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 91 
 on: May 27, 2017, 04:03:22 PM 
Started by Eric Myrvaagnes - Last post by graeme
That is very cool, Brian.

JR

+1

 92 
 on: May 27, 2017, 03:56:14 PM 
Started by Osprey - Last post by Rob C
No, probably not "popular", but does it matter?

The problem with this genre is this: it's been done to death; few people give a damn about the types that do the demonstrating, putting them instantly into the category of losers. Justly or otherwise doesn't matter: it is what it is.

But don't listen to moi: I haven't shot a shot in over a month. The muse has gone on holiday and didn't leave an address... I'd be perfectly willing to be unfaithful in her absence, but no other musette seems to be coming round - in any sense of the notion.

;-(

Rob

 93 
 on: May 27, 2017, 03:56:06 PM 
Started by colorforest - Last post by keithcooper
I took this pic just before my 8300 went off for scrap... :-(

Note how the stand feet stick out from front of the printer - hence removing it from the stand to get it through the doorway

You also save a bit of width by lifting the cover and the front of the platten

It went though the 29" doorway just fine (all our interior doors are on drop hinges so just lift off when open)


 94 
 on: May 27, 2017, 03:25:37 PM 
Started by keithcooper - Last post by deanwork
 There is a situation with the 8300\8400 printers that can blow the head board and I don't think most people don't know about it, I surely didn't. When a head is finished and needs to be replaced you get the error message. But if you Shut down and restart it will usually let you keep printing even with a nozzle color missing. But pretty soon it will start doing a head cleaning and then it fails again and you get that message. If you are in the middle of a job and really want to do another print or two you might be tempted to do another cleaning or two or keep restarting hoping it will let you continue - and that is the big mistake. When doing these cleanings your head circuit board heats up and that will kill it and cost you a very expensive service call. The tech showed me on the diagnostic data where the head had over heated twice while doing the extra cleanings that I had forced.. Now when a head needs replacing I just stop printing immediately and order the head. I've talked to a couple of people who have given up on the situation because of doing exactly what I did. The other thing that can kill the circuit boards easily is lightning power surges. I've been there too,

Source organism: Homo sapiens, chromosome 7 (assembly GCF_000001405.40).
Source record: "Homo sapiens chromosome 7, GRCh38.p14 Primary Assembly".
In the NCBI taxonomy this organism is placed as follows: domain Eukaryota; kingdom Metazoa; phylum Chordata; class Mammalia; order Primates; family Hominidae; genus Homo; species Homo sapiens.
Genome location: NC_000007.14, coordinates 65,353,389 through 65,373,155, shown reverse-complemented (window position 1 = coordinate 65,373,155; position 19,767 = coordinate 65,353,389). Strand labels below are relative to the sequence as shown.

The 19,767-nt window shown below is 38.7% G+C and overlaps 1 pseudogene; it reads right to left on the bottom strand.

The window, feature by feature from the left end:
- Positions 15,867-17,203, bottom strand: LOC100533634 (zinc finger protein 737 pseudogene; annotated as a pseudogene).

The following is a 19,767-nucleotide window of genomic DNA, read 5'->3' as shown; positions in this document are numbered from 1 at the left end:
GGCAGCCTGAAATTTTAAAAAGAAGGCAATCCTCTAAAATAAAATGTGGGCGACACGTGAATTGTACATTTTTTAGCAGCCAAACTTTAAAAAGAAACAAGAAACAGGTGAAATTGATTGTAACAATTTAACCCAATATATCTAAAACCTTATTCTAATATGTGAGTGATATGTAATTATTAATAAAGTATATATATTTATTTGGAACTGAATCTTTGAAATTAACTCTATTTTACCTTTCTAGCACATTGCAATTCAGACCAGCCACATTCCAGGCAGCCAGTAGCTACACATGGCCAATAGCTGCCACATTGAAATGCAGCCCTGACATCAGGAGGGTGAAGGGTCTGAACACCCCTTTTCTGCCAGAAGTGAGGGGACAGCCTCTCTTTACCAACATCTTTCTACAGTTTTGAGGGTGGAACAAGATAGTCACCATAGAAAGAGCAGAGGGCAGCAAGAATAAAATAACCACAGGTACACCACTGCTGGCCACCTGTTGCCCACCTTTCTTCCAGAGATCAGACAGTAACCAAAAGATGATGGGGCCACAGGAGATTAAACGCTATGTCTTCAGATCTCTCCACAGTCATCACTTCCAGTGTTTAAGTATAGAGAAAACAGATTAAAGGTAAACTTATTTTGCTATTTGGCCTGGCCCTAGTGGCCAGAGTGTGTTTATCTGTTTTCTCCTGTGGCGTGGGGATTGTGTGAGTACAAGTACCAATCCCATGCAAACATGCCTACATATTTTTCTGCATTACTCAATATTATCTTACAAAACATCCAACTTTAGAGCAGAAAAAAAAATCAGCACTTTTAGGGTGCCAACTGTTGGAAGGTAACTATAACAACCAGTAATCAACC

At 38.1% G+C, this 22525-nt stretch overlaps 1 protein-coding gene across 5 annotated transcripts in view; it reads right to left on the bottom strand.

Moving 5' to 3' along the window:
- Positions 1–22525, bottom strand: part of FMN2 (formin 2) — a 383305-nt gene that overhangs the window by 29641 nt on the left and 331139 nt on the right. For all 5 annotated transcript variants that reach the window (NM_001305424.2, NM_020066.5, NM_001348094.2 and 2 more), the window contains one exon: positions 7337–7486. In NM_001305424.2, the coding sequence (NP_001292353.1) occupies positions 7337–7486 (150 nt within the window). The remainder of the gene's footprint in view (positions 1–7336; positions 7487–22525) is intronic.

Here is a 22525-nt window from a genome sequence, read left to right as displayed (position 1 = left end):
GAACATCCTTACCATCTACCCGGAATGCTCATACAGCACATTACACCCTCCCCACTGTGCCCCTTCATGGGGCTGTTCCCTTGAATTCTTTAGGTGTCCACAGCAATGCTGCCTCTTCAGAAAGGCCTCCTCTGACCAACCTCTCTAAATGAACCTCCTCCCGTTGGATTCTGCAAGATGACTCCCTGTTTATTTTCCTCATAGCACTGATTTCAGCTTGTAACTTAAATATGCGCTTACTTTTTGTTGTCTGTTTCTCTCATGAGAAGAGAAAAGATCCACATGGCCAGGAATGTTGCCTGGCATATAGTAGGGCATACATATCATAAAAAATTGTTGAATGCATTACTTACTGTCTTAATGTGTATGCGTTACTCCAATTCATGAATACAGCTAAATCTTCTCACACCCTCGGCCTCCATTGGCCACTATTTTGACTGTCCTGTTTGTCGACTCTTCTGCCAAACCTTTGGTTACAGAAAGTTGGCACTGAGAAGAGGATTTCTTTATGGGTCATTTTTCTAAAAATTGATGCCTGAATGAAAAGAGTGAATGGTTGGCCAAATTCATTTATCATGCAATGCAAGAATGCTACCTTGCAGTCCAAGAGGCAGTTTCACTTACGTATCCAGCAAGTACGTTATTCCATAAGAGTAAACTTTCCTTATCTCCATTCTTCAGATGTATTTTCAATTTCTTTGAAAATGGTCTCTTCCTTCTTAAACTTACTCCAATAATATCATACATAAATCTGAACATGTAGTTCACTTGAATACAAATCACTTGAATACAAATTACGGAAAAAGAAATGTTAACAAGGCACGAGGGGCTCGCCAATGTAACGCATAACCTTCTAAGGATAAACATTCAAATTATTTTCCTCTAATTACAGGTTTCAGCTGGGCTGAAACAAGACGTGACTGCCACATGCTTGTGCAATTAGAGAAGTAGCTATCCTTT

Killed my main board that way.

The printer has now gone :-(

The guys who turned up to move it had obviously not been told quite how heavy it was, so I had to give a hand.

Now waiting for Epson UK to send me that P5000 they mentioned ;-)

 95 
 on: May 27, 2017, 02:44:24 PM 
Started by torger - Last post by scyth
for DCP (two tabs for targets/illuminants) can we have in each tab a button saying something like "copy all settings from the other tab" ?

 96 
 on: May 27, 2017, 02:39:47 PM 
Started by torger - Last post by scyth
baseline exposure is taken if DNG

do you override this with the control in GUI or the value dialied in GUI is added to the value from DNG ?

 97 
 on: May 27, 2017, 02:35:02 PM 
Started by tintoreto - Last post by pschefz
I don't know Phocus, however if they can read a full raw file and send it over a wifi ink to a ipad to allow a zoom I am impressed.  Capture Pilot is only bringing over a jpg, for it's process. 

Paul Caldwell

check it out when you get a chance....on the H6 for example....i think the way it works is that the app makes the iPad work like the rear LCD screen...i don't think any files actually come over, it somehow seems to read the files the same way the back reads them when you zoom in (for example)....
i think capture does a similar thing in the capture pilot app....but that one obviously needs a computer to run.....

like i said, i don't really know how it works exactly, but i do know that once you have your iPad connected to the camera (or back) the thumbs pop up instantly, you can click on the thumbs, they open up instantly and you can pinch-zoom in all the way to 100% as fast as you can on the LCD screen on the back....and afaik no files are actually sent to the iPad.....i am assuming the iPad only reads the (bigger and bigger) previews as needed....

it is by far the best implementation of wifi, app, iPad i have seen...and i honestly don't understand why hasselblad are the only ones doing this....

 98 
 on: May 27, 2017, 02:34:15 PM 
Started by ErikKaffehr - Last post by Paul2660
Evening cc afterglow on Yosemite Falls early May 2017 by paul caldwell, on Flickr]

Afterglow on the the rocks at Yosemite Falls, IQ3100 and 75-150 @ 75mm, ISO 50.  Click on the link for a larger view. 

Paul Caldwell

 99 
 on: May 27, 2017, 02:31:09 PM 
Started by torger - Last post by scyth